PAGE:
Cancer

Authored by Dr Gurvinder Rull, 14 Nov 2017

Patient is a certified member of
The Information Standard

Reviewed by:
Dr Hannah Gronow, 14 Nov 2017

Cancer is a disease of the cells in the body. There are many different types of cell in the body, and many different types of cancer which arise from different types of cell.

Cancer is a disease of the cells in the body. There are many different types of cell in the body, and many different types of cancer which arise from different types of cell. What all types of cancer have in common is that the cancer cells are abnormal and multiply out of control. However, there are often great differences between different types of cancer. For example:

  • Some grow and spread more quickly than others.
  • Some are easier to treat than others, particularly if diagnosed at an early stage.
  • Some respond much better than others to chemotherapy, radiotherapy, or other treatments.
  • Some have a better outlook (prognosis) than others. For some types of cancer there is a very good chance of being cured. For some types of cancer, the outlook is poor.

So, cancer is not just one condition. In each case it is important to know exactly what type of cancer has developed, how large it has become, whether it has spread and how well the particular type of cancer responds to various treatments. This will enable you to get reliable information on treatment options and outlook. Read more about cancer symptoms.

A tumour is a lump or growth of tissue made up from abnormal cells. Tumours are divided into two types: benign and malignant.

Non-cancerous (benign) tumours

These may form in various parts of the body. Benign tumours grow slowly and do not spread or invade other tissues. They are not cancerous and are not usually life-threatening. They often do no harm if they are left alone. However, some benign tumours can cause problems. For example, some grow quite large and may cause local pressure symptoms, or look unsightly. Also, some benign tumours that arise from cells in hormone glands can make too much hormone, which can cause unwanted effects.

Cancerous (malignant) tumours

Malignant tumours tend to grow quite quickly, and invade into nearby tissues and organs, which can cause damage. Tumours normally develop in one original site - the primary tumour. Malignant tumours may also spread to other parts of the body to form secondary tumours (metastases). This happens if some cells break off from the primary tumour and are carried in the bloodstream or lymph channels to other parts of the body. These secondary tumours may then grow, invade and damage nearby tissues, and spread again.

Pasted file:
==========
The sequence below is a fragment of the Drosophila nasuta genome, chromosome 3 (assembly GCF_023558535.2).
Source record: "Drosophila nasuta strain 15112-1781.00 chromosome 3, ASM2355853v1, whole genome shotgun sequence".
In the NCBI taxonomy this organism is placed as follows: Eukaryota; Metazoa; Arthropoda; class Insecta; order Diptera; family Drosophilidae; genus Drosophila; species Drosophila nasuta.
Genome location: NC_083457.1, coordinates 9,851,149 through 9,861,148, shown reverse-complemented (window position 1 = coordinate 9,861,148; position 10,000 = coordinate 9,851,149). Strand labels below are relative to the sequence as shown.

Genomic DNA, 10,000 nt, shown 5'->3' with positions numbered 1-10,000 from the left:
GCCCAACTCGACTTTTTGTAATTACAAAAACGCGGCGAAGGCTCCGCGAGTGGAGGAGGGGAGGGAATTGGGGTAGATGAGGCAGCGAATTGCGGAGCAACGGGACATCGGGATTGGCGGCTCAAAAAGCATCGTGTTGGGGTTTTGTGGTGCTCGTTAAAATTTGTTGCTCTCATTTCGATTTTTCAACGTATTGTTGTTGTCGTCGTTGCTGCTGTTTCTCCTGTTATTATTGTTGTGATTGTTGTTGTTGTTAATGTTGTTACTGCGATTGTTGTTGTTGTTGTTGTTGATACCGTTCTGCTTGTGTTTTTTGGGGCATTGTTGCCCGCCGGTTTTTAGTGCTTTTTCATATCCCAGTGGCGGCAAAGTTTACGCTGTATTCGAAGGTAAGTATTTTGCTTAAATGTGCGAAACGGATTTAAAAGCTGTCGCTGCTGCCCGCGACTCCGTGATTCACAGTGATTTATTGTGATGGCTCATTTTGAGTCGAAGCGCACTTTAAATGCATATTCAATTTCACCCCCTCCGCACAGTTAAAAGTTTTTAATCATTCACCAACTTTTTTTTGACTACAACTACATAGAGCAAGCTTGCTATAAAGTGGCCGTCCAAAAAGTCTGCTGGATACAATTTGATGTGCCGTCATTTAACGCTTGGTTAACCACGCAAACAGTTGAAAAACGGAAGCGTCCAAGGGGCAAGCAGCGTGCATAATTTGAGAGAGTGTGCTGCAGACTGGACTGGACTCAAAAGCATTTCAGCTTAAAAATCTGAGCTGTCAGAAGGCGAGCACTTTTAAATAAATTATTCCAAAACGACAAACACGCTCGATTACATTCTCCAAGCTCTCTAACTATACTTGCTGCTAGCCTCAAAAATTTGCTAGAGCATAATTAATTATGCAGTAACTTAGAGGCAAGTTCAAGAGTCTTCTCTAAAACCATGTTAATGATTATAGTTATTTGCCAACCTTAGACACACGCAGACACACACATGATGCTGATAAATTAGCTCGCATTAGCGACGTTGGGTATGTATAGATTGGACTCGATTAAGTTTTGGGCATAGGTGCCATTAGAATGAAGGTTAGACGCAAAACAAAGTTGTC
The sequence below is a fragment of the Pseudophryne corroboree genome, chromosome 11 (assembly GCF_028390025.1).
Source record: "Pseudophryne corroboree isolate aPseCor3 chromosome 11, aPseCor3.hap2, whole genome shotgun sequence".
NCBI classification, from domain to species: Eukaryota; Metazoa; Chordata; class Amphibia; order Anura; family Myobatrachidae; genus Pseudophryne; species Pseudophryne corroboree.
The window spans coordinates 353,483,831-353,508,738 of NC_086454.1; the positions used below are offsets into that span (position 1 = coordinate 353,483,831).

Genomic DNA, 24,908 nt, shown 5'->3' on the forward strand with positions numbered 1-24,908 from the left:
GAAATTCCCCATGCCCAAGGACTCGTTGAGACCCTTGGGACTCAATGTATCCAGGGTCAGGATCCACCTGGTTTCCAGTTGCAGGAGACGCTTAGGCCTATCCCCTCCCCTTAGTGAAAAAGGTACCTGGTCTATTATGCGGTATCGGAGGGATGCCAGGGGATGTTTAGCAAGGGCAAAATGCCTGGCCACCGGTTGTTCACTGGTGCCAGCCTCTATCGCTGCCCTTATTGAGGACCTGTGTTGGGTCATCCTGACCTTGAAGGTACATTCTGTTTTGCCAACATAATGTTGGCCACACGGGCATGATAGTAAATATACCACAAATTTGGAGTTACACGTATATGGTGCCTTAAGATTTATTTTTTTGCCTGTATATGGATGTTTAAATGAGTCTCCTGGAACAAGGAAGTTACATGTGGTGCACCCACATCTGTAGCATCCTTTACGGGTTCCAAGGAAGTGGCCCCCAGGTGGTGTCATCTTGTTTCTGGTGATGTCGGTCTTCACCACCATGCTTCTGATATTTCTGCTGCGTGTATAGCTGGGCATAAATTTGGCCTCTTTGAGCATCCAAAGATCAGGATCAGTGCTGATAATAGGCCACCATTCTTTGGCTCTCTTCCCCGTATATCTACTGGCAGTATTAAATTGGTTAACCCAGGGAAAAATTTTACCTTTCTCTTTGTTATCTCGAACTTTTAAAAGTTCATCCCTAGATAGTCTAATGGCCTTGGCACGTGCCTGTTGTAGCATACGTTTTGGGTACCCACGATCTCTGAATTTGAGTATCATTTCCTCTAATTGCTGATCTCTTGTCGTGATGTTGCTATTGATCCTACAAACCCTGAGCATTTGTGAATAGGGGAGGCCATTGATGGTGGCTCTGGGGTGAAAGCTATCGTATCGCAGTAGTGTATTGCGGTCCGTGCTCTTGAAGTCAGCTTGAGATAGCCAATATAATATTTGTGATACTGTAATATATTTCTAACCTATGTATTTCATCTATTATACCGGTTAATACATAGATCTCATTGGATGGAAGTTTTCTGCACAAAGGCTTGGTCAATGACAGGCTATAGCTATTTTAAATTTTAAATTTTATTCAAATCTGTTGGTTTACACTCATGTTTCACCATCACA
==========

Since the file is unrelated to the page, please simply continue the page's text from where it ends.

Note: not all cancers form solid tumours. For example, in cancer of the blood cells (leukaemia) many abnormal blood cells are made in the bone marrow and circulate in the bloodstream.

Read more about types of cancer.

Each cancer is thought to first start from one abnormal cell. What seems to happen is that certain vital genes which control how cells divide and multiply are damaged or altered. This makes the cell abnormal. If the abnormal cell survives it may multiply out of control into a cancerous (malignant) tumour.

We all have a risk of developing cancer. Many cancers seem to develop for no apparent reason. However, certain risk factors are known to increase the chance that one or more of your cells will become abnormal and lead to cancer. Read more about cancer causes.

You may develop symptoms such as a lump, weight loss or loss of appetite. The symptoms for each type of cancer vary according to the type of cancer. For example, lung cancer may present with a cough and bowel cancer may present with blood in the stool.

Due to the significant poor outcomes from some cancers there are also cancers which will be picked up on routine testing called 'screening'. Examples of this include mammograms looking for breast cancer and home stool screening for bowel cancer.

Based on how you present, further tests will usually be necessary. This may include scans and taking a sample of the cancer and analysing it in the laboratory (biopsy). Read more about diagnosing cancer.

Treatment options vary, depending on the type of cancer and how far it has grown and spread. See the separate leaflets on the specific cancers for more details. Cancer is classified depending on its type (grading) and how far it has spread in the body (staging). This will affect treatment options.

The three most common treatments are:

  • Surgery - operative removal of the cancer.
  • Chemotherapy. Use of anti-cancer medicines to kill cancer cells, or to stop them from dividing. Medicines can be used alone or in various combinations. Read more about chemotherapy.
  • Radiotherapy. Use of radiation beams directed at cancerous tissue. Radiotherapy can kill cancer cells, or stops them multiplying. Read more about radiotherapy.

There are also more specialised treatments. Read more about cancer treatment.

  • Some cancers are more aggressive and grow more quickly than others.
  • Some cancers are more likely to spread to other parts of the body.
  • Some cancers respond to treatment better than others.

Therefore, it is not possible to give an overall outlook (prognosis). See the information about the individual types of cancer for further details. As a general rule, the outlook is usually better the earlier a cancer is detected and treated. Read more about cancer prognosis.

Further reading and references

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